Preferred method of communication
Research and teaching
My lab has discovered the molecular mechanism of a breakdown of pulmonary surfactant structure and function in the oxidative environment of lung inflammation, leading to an experimental treatment (EP 2900246, CA 2886544, WO2014047715, US9545424) that is currently pursued by SolAreoMed, Calgary.
My group found a mechanism for the lung epithelium to efficiently clear inhaled nanoparticles. We devised a novel technique of live lung microscopy, and a spectroscopy to quantify the epithelium-particle (US Patent 9,018,018 Amrein, Shi), a method that is now the basis of a joint venture Bruker.com. Another project, the Amrein lab together with the group of Dr. Sutherland discovered that cancer tissues vibrate. We now develop a respective spectroscopy to identify cancer cell types and how they interact with their environment.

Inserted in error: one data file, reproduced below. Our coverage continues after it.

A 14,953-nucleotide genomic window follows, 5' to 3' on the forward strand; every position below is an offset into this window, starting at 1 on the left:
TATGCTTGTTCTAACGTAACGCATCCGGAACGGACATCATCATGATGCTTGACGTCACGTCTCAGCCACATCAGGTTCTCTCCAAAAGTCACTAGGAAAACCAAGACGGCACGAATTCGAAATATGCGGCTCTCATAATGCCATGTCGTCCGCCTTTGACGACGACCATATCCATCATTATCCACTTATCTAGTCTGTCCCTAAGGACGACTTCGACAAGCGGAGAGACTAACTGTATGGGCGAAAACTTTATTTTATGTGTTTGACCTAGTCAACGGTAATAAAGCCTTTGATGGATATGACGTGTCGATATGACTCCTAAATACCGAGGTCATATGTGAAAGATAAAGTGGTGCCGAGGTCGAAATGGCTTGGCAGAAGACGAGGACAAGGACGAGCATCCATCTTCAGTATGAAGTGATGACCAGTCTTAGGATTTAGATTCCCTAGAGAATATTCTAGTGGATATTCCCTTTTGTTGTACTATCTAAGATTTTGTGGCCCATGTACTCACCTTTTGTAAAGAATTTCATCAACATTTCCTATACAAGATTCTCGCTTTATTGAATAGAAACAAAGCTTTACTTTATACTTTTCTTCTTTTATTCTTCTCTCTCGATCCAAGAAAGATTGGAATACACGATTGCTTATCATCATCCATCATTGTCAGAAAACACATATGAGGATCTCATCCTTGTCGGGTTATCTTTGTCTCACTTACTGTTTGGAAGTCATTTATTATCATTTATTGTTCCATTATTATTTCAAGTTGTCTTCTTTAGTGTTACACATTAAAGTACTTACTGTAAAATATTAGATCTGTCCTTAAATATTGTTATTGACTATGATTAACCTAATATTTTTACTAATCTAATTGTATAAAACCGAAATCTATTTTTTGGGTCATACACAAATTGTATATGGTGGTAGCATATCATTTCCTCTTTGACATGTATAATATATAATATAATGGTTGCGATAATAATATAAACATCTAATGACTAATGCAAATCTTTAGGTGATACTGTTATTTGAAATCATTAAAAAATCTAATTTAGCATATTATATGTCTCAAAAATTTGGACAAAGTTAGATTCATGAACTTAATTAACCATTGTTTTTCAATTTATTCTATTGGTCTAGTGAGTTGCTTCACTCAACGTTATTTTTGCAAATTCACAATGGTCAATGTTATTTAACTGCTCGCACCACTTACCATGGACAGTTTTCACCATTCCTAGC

Dr. Amrein is a researcher at the Cumming School of Medicine, University of Calgary, Snyder Institute for Chronic Diseases, Airway Inflammation Research Group (AIRG). He studied at the Swiss Federal Institute of Technology, Zurich (ETH) with a doctorate from a joint venture between the IBM research lab in Rueschlikon (group of Nobel Laureate Heinrich Rohrer) and ETH, where he was the first to successfully apply the then new scanning probe technique (STM, AFM) to the biomedical area. As the director of a university-wide microscopy and imaging facility (MIF), I have unique insight and experience in how to apply leading microscopy techniques to medical research, including cancer research. The facility offers electron-, atomic force- and super resolution light microscopy and serves researchers from more than 100 industry- and academic labs from medicine, biological sciences and engineering microscopy. Within the MIF, we have invented some of the methods offered, including single cell force spectroscopy as a cell activation tool (see next section). This patented method was discussed in the editorial of Science and has led to publications in Nature Medicine, Immunity, Journal of Experimental Medicine, etc. Another recent discovery by the Amrein lab together with the group of Dr. Garnette Sutherland concerns cancer tissues vibrations with a potential for real-time cancer diagnostics on biopsies and potentially within the body (see next section). The method for recording these vibrations and the respective analysis of the signal were developed in the Amrein lab and may be applicable to to study how cancer cells respond to immune cells, for example, or to contact with an exosome.